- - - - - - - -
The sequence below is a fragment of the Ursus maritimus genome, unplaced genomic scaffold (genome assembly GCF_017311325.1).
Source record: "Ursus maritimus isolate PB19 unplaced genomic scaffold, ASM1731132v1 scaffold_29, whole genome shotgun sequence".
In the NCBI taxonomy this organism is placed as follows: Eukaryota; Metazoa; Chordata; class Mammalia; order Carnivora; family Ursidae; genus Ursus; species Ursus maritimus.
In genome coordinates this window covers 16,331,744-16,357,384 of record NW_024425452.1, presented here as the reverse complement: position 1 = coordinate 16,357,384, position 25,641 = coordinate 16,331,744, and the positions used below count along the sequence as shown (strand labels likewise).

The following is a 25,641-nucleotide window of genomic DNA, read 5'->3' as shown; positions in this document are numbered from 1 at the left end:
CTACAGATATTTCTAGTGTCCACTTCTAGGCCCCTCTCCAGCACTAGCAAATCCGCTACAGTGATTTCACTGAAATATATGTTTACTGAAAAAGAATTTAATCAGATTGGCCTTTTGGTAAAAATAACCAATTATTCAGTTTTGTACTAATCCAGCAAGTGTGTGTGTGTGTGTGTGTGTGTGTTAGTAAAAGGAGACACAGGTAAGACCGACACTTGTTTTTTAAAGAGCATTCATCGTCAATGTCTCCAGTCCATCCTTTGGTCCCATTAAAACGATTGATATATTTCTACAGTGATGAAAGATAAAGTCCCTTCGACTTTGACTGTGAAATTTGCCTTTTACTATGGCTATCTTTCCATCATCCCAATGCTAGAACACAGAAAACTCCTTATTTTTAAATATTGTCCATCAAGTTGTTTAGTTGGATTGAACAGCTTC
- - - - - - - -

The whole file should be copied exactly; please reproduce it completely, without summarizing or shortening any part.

The sequence below is a fragment of the Ursus maritimus genome, unplaced genomic scaffold (genome assembly GCF_017311325.1).
Source record: "Ursus maritimus isolate PB19 unplaced genomic scaffold, ASM1731132v1 scaffold_29, whole genome shotgun sequence".
In the NCBI taxonomy this organism is placed as follows: Eukaryota; Metazoa; Chordata; class Mammalia; order Carnivora; family Ursidae; genus Ursus; species Ursus maritimus.
In genome coordinates this window covers 16,331,744-16,357,384 of record NW_024425452.1, presented here as the reverse complement: position 1 = coordinate 16,357,384, position 25,641 = coordinate 16,331,744, and the positions used below count along the sequence as shown (strand labels likewise).

The following is a 25,641-nucleotide window of genomic DNA, read 5'->3' as shown; positions in this document are numbered from 1 at the left end:
CTACAGATATTTCTAGTGTCCACTTCTAGGCCCCTCTCCAGCACTAGCAAATCCGCTACAGTGATTTCACTGAAATATATGTTTACTGAAAAAGAATTTAATCAGATTGGCCTTTTGGTAAAAATAACCAATTATTCAGTTTTGTACTAATCCAGCAAGTGTGTGTGTGTGTGTGTGTGTGTGTTAGTAAAAGGAGACACAGGTAAGACCGACACTTGTTTTTTAAAGAGCATTCATCGTCAATGTCTCCAGTCCATCCTTTGGTCCCATTAAAACGATTGATATATTTCTACAGTGATGAAAGATAAAGTCCCTTCGACTTTGACTGTGAAATTTGCCTTTTACTATGGCTATCTTTCCATCATCCCAATGCTAGAACACAGAAAACTCCTTATTTTTAAATATTGTCCATCAAGTTGTTTAGTTGGATTGAACAGCTTC